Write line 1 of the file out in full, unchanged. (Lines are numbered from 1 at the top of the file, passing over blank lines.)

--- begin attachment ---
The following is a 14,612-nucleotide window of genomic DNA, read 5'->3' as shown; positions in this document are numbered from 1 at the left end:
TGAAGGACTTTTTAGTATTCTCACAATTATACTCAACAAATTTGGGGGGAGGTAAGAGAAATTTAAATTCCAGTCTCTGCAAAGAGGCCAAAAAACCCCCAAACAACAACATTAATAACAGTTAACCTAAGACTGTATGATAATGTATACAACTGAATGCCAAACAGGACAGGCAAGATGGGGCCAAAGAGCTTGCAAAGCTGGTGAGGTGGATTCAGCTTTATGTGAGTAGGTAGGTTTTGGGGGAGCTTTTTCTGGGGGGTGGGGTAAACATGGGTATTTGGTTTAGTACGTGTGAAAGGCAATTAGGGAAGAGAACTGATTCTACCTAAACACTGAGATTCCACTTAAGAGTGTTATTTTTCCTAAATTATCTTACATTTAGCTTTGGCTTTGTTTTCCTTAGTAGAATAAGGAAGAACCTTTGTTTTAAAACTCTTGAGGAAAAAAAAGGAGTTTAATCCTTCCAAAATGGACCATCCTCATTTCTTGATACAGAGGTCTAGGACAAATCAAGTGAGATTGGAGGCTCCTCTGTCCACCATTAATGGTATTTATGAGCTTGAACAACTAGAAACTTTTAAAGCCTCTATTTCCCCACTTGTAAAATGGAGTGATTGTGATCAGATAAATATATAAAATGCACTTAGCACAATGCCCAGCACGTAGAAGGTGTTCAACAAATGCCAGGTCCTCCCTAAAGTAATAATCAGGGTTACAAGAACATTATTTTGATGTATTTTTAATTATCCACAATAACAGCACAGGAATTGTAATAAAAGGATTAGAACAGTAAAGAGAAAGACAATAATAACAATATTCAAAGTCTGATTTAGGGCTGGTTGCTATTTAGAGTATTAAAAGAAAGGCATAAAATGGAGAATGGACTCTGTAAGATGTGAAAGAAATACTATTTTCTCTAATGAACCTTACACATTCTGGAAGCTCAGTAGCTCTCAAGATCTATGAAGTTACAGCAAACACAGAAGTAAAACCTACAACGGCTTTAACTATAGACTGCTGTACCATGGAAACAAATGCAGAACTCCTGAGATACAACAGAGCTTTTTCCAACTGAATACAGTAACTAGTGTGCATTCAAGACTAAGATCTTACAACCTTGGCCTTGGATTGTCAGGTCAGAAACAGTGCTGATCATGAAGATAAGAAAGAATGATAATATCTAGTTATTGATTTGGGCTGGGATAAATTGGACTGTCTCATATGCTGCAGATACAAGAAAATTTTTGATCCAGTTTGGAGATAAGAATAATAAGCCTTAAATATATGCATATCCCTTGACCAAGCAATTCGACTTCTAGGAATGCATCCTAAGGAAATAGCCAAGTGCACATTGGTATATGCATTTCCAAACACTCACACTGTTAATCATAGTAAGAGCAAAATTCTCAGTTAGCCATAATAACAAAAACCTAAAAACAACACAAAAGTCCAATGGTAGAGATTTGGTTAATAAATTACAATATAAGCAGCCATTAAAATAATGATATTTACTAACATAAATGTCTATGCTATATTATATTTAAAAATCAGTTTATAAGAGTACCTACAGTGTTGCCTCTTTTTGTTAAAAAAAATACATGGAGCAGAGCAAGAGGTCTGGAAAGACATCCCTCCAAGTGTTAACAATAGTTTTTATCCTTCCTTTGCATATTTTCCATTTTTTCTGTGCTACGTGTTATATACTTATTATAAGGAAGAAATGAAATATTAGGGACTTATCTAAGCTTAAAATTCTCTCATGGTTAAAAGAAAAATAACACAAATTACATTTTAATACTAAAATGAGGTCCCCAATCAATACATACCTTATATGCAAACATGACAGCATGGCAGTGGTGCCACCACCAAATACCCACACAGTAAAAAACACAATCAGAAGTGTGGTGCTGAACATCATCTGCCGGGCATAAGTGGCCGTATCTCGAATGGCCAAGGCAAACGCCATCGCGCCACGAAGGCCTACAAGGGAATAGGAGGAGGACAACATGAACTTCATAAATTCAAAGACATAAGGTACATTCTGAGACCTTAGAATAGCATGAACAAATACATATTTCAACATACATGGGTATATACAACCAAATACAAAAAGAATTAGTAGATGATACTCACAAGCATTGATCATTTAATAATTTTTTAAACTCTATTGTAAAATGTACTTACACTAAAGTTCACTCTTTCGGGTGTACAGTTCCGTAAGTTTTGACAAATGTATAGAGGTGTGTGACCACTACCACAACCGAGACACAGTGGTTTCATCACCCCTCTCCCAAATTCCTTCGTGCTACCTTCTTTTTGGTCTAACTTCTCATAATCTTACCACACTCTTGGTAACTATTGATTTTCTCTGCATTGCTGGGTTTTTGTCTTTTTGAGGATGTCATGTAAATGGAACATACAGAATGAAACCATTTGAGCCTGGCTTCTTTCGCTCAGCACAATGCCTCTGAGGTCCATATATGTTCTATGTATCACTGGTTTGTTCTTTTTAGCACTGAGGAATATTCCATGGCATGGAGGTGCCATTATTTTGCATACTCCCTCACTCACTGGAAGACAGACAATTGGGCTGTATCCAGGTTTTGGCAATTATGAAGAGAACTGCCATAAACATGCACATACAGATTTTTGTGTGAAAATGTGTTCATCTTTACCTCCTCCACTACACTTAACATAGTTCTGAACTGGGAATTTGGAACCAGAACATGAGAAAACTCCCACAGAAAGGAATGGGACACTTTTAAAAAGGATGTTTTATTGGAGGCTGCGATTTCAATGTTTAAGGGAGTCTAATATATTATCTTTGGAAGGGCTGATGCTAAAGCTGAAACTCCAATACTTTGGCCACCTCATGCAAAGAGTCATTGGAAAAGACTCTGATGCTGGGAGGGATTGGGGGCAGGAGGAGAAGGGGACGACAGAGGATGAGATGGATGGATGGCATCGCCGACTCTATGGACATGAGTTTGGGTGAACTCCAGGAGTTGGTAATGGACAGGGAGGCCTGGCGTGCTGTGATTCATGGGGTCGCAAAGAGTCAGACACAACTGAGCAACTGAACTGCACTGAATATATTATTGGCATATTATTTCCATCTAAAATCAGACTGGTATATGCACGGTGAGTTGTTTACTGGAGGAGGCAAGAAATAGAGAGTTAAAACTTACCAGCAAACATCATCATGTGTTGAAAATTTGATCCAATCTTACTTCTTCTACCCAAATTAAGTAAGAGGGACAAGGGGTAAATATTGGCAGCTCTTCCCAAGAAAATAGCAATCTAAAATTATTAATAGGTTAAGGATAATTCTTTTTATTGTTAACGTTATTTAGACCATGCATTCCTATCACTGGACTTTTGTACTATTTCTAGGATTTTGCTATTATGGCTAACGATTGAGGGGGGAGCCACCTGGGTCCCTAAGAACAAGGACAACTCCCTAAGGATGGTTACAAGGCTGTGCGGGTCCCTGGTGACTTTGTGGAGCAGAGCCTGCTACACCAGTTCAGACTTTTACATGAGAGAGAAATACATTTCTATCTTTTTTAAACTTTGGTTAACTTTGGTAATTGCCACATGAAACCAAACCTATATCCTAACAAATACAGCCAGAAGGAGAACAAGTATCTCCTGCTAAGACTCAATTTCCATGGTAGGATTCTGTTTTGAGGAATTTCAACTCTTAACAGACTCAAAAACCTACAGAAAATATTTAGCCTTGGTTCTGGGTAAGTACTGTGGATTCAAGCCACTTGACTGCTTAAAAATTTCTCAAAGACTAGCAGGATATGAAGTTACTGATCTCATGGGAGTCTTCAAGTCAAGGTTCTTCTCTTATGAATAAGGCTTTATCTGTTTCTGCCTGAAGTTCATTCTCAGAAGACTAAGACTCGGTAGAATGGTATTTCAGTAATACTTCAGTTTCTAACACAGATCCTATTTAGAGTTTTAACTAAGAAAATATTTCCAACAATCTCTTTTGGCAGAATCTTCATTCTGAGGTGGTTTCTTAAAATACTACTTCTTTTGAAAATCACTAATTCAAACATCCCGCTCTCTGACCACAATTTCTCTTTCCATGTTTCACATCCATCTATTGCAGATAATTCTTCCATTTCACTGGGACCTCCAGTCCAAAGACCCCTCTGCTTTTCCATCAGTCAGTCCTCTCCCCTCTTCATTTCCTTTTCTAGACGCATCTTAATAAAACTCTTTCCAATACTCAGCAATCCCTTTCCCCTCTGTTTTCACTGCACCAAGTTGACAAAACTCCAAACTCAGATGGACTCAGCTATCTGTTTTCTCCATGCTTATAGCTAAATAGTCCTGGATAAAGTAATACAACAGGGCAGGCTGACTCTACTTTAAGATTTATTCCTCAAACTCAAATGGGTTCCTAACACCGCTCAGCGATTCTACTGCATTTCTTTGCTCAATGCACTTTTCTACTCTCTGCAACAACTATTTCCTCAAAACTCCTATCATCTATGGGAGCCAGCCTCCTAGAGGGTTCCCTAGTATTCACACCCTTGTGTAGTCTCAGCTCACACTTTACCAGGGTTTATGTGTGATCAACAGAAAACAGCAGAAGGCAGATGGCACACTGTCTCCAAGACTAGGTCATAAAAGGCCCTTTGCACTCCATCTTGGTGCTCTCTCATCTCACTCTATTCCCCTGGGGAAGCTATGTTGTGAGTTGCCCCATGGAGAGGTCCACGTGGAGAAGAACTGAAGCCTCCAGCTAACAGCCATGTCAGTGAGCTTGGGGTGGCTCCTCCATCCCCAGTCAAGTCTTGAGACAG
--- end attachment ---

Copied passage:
The following is a 14,612-nucleotide window of genomic DNA, read 5'->3' as shown; positions in this document are numbered from 1 at the left end: